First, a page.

COUNTY SUPERVISORS AGREE WITH LOCAL OFFICIALS
January 28, 2010
Supervisor Patrick Miles: 206-6462
Supervisor Melanie Hampton: 692-2124
Supervisor Denise Duranczyk: 873-8302
A group of Dane County Board Supervisors has introduced a resolution calling for a cost-sharing methodology for the county’s new emergency radio system. This approach is endorsed by the Dane County Fire Chief’s Association and is similar to one proposed by the Dane County Cities and Villages Association.
"Our resolution endorses the DCCVA’s reasonable proposal that distributes costs fairly, ensures all interested have a voice at the table, and most importantly, gets us closer to providing a radio system that lets our first responders talk across jurisdictions and get help where it is needed when it is needed," said Sup. Patrick Miles.
Under current plans, the county will spend $30 million to purchase the equipment and technology to establish an interoperable radio communication system. That system will allow all local governments in Dane County to communicate on the same emergency radio channels. Under the funding proposal, the county and local governments would share the ongoing costs of operating and maintaining the system, which will be operated by the county’s Public Safety Communications Center (911 center).
"The Dane County Fire Chiefs fully support the efforts of the County Board to move this critical public safety initiative forward, and appreciates the efforts of the supervisors who have worked so hard to keep this project moving forward" said Dane County Fire Chief's Association President Marty Lamers. “The new radio system will support our first responders on every call, every day, for at least the next 20 years. It is imperative we get the system right from the beginning as it relates to improving interoperability, improving capacity, and improving coverage for both the City of Madison and county users whose lives can depend on it."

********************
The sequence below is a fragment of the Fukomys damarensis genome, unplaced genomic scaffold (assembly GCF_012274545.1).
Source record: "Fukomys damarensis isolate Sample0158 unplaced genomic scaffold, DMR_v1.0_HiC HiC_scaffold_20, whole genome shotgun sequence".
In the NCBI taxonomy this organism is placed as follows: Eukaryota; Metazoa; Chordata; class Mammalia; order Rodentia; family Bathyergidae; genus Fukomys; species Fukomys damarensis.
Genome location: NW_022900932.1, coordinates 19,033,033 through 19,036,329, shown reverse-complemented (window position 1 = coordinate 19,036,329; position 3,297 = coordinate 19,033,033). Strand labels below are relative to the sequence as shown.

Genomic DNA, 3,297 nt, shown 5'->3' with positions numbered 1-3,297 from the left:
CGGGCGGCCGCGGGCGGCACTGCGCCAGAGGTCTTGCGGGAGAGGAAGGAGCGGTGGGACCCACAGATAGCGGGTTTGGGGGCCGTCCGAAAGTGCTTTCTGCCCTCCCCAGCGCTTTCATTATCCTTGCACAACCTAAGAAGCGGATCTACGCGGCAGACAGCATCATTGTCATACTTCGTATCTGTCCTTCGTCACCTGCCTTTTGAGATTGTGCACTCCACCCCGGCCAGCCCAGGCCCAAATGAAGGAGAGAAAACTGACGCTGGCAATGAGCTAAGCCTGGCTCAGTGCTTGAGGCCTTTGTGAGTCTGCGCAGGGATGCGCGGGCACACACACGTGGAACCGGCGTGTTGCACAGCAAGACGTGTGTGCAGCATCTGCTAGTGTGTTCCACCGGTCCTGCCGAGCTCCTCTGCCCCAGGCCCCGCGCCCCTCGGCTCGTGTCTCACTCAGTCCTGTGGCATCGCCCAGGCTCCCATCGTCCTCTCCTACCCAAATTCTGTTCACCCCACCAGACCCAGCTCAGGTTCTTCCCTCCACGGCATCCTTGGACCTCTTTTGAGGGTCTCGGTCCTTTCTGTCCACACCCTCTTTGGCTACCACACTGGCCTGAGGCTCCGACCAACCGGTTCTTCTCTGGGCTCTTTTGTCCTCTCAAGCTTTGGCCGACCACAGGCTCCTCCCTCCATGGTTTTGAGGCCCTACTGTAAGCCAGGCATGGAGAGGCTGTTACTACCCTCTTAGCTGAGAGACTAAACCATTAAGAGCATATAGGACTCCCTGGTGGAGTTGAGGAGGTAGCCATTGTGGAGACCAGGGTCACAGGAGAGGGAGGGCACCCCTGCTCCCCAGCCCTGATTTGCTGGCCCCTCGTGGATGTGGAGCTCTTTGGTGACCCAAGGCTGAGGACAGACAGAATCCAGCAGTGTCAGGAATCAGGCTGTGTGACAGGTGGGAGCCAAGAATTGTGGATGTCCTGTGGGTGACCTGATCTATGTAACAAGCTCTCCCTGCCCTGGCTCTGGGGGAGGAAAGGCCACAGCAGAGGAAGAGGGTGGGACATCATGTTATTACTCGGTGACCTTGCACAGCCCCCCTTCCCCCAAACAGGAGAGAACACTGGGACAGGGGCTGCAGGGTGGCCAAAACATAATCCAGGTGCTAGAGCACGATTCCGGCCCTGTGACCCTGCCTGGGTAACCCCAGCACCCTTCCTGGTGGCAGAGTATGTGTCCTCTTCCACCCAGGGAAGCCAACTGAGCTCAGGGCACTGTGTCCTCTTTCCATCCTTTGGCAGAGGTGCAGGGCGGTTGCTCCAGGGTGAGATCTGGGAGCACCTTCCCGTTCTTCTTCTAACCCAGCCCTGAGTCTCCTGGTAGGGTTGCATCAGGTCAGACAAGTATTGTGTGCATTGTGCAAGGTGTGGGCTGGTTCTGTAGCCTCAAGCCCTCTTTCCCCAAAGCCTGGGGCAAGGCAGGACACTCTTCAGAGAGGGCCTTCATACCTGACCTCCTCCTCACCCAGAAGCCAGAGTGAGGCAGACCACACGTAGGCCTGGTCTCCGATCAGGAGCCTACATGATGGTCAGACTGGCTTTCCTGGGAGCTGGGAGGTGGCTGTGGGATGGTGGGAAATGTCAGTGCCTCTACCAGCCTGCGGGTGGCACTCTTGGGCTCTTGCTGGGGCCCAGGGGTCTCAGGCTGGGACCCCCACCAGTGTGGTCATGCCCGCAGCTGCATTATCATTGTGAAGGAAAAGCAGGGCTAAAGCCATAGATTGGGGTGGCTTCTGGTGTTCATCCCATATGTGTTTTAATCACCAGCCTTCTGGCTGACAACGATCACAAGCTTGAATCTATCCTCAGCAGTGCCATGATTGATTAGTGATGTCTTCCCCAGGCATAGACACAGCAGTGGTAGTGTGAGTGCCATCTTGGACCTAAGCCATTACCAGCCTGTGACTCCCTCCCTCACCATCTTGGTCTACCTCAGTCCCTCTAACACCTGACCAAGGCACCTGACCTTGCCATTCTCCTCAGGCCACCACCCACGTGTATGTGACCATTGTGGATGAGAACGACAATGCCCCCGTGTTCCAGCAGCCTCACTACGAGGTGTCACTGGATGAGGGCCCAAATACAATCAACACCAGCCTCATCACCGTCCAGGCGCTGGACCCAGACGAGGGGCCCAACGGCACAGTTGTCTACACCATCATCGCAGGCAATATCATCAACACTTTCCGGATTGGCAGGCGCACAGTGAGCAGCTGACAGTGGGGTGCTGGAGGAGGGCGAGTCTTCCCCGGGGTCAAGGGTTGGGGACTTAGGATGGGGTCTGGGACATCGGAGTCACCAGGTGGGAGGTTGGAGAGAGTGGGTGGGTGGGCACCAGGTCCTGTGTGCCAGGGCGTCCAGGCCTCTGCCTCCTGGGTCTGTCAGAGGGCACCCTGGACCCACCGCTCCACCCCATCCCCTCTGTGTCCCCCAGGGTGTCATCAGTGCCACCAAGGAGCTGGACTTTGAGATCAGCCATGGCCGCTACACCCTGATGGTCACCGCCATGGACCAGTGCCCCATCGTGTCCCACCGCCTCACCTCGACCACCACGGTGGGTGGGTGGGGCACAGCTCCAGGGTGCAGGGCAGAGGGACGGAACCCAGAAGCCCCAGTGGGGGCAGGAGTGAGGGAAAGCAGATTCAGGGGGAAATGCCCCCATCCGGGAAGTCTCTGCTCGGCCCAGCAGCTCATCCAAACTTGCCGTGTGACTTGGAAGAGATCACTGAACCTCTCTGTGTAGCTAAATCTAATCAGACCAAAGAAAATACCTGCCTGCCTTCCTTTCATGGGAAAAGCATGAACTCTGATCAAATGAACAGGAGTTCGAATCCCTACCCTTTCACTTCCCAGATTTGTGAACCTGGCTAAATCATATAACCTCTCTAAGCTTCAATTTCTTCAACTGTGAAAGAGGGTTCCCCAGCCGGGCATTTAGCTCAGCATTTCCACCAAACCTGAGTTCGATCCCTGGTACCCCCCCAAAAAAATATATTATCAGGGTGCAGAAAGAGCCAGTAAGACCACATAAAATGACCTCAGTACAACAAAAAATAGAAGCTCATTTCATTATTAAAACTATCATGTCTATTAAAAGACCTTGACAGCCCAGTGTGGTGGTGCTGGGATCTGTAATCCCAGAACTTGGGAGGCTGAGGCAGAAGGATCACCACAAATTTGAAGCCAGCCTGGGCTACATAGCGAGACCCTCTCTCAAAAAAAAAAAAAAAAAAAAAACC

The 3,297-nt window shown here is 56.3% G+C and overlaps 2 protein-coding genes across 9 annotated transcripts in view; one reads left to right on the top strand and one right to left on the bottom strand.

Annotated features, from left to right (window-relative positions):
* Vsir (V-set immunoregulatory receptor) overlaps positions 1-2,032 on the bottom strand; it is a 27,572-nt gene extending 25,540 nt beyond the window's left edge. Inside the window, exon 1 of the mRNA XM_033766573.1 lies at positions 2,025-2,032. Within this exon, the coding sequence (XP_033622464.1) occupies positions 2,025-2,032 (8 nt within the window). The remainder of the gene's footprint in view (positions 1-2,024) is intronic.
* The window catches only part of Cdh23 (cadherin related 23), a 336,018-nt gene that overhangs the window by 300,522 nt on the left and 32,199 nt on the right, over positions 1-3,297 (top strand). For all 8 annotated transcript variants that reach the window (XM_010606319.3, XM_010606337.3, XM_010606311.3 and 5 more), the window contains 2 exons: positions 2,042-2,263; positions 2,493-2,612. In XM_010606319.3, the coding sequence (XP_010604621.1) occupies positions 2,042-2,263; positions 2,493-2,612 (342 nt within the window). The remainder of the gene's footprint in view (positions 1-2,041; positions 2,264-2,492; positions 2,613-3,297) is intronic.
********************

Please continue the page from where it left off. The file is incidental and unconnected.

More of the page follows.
The proposal provides for a phased-in cost sharing system over a four year period. Annual financial audits would be conducted to set the actual payment amounts.
“We want to guarantee local governments a place at the table for ongoing policy decisions,” said Supervisor Hesselbein. “The proposal includes a new governing board for the emergency radio system with representatives from the county, the cities, villages and towns, and emergency services personnel.”
The governance structure and cost sharing methodology would be contained in intergovernmental agreements between the county and the municipal partners.
“Two very important parts of this resolution are support for the tactical analog sub-system and maintaining current 800 MHz capacity” said Supervisor Melanie Hampton. The analog sub-system would allow for communication between all responders at an emergency scene, as well as with the 911 center. Maintaining the 800 MHz capacity retains the current number of channels and the hardware to operate them so the system has the capacity it would need to operate in a long duration disaster or emergency situation.
“This proposal ensures that all citizens in Dane County will have access to a first-class 911 system,” said Supervisor Denise Duranczyk.
The proposal is included in County Board Resolution 233, 2009-2010, which will be heard by county committees next week, and is expected to be acted on by the full County Board in March. Other County Supervisors who are co-sponsors of the resolution are Bob Salov (Cambridge), Jeremy Levin (Madison), Wyndham Manning (Madison) and Cynda Solberg (Cottage Grove).
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